Ecuador's Rising Violence

Ecuador's Rising Violence
Ecuador's Rising Violence

At least eight people were killed and eight others wounded after an armed attack in southwestern Ecuador, police said, the latest escalation of violence in the country.

"Several armed subjects aboard a vehicle" opened fire on a group of people in the port city of Guayaquil, police said in a statement.

"Two people died instantly" and several others died "due to the severity of their injuries" after being taken to health centers, the statement said.

The eight wounded are under police protection, it added.

It is the second mass killing Ecuador has suffered in two days.

Five tourists in the seaside resort of Ayampe were kidnapped and killed  by drug traffickers who mistook them for members of a rival gang, according to police reports.

President Daniel Noboa expressed his "solidarity with the families" of the Ayampe victims.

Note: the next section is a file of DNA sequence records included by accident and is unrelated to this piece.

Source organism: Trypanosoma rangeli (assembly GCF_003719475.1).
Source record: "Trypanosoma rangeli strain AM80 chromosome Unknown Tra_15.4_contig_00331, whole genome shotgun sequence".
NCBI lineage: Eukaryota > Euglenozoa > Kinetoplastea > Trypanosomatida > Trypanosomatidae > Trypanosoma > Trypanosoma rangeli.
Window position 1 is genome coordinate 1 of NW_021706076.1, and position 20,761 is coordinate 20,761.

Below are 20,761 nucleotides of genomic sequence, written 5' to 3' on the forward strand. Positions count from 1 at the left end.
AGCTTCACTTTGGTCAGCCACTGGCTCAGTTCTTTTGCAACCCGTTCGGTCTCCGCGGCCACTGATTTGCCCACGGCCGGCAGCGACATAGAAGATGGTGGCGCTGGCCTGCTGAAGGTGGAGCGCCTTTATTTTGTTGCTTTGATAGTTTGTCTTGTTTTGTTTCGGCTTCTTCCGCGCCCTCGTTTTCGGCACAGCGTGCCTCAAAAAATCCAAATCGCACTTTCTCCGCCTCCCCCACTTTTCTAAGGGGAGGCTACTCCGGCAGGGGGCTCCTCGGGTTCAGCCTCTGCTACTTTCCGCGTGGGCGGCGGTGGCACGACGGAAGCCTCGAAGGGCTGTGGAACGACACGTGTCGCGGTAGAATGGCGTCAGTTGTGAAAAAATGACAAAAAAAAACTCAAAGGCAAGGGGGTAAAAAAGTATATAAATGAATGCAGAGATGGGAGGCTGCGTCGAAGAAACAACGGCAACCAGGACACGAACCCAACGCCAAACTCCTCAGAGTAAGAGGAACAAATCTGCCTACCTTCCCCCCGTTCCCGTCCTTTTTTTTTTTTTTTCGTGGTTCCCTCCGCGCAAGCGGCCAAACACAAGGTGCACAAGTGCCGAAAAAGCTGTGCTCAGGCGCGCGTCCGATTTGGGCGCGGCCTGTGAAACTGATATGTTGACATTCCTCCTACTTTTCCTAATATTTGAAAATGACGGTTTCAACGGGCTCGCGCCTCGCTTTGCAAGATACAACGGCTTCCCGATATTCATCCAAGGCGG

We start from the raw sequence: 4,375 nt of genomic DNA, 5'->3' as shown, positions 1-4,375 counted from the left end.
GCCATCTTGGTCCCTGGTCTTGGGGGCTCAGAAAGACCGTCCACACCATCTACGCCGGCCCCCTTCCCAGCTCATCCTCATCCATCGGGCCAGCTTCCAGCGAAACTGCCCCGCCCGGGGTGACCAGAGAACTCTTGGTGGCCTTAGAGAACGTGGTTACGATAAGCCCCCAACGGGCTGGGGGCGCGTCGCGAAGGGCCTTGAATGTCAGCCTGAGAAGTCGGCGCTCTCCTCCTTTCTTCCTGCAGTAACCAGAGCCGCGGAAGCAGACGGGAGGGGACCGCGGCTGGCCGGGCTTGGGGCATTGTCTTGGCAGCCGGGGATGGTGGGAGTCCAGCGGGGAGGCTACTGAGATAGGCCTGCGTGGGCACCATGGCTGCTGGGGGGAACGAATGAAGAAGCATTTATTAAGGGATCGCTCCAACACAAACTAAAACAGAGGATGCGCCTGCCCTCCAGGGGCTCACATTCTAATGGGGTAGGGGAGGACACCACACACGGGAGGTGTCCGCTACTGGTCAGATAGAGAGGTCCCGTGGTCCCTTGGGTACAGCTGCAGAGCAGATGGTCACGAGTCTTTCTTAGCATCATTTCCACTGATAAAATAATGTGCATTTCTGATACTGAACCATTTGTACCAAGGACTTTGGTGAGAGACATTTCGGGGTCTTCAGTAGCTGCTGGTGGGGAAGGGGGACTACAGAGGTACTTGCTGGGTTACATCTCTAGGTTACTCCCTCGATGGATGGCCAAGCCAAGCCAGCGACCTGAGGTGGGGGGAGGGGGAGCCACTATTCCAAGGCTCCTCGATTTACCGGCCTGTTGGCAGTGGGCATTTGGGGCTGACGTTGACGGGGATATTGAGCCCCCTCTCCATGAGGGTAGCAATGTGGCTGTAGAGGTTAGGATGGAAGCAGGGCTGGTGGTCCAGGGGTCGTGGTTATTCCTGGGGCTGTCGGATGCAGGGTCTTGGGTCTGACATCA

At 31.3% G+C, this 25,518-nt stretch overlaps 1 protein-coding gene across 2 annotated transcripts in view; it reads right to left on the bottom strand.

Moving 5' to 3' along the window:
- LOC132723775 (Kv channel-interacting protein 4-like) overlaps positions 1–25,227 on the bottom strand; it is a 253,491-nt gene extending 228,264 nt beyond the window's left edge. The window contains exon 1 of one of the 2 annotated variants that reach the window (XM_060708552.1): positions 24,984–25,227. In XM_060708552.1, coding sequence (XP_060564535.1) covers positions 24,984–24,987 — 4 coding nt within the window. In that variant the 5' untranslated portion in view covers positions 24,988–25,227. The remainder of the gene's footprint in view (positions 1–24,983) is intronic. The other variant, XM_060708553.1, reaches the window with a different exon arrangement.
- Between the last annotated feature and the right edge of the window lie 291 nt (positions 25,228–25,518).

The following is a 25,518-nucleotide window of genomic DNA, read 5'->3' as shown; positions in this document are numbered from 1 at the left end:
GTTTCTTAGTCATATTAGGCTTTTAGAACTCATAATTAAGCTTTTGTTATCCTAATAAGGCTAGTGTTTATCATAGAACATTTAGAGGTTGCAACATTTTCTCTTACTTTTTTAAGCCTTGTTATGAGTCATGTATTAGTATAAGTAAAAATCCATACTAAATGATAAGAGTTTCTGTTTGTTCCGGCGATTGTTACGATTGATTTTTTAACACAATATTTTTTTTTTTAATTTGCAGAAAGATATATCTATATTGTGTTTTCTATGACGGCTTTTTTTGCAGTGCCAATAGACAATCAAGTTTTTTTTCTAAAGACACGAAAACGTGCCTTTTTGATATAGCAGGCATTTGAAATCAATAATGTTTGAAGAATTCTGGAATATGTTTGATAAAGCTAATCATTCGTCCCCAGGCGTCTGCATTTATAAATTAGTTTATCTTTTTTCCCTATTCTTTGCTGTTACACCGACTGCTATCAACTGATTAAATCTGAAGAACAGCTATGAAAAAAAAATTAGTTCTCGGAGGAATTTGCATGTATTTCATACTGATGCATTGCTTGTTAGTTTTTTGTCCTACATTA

"This is a sign that narcoterrorism and its allies are looking for spaces to terrorize us, but they will not succeed," he said. 

Also four people, including a military officer, were shot dead in the city of Manta, 100 kilometers from Ayampe.

Once considered a bastion of peace in Latin America, Ecuador has been plunged into crisis after years of expansion by transnational cartels that use its ports to ship drugs to the United States and Europe.

The murder rate quadrupled from 2018 to 2022 and a record 220 tons of drugs were seized last year.

In January, Noboa imposed a state of emergency and declared the country was in "a state of war" against gangs after a wave of violence following the prison escape of "Los choneros" gang leader Adolfo "Fito" Macias.

Since then, the military has been deployed in the streets and taken control of the country's prisons, where a string of gang riots in recent years has left around 460 people dead.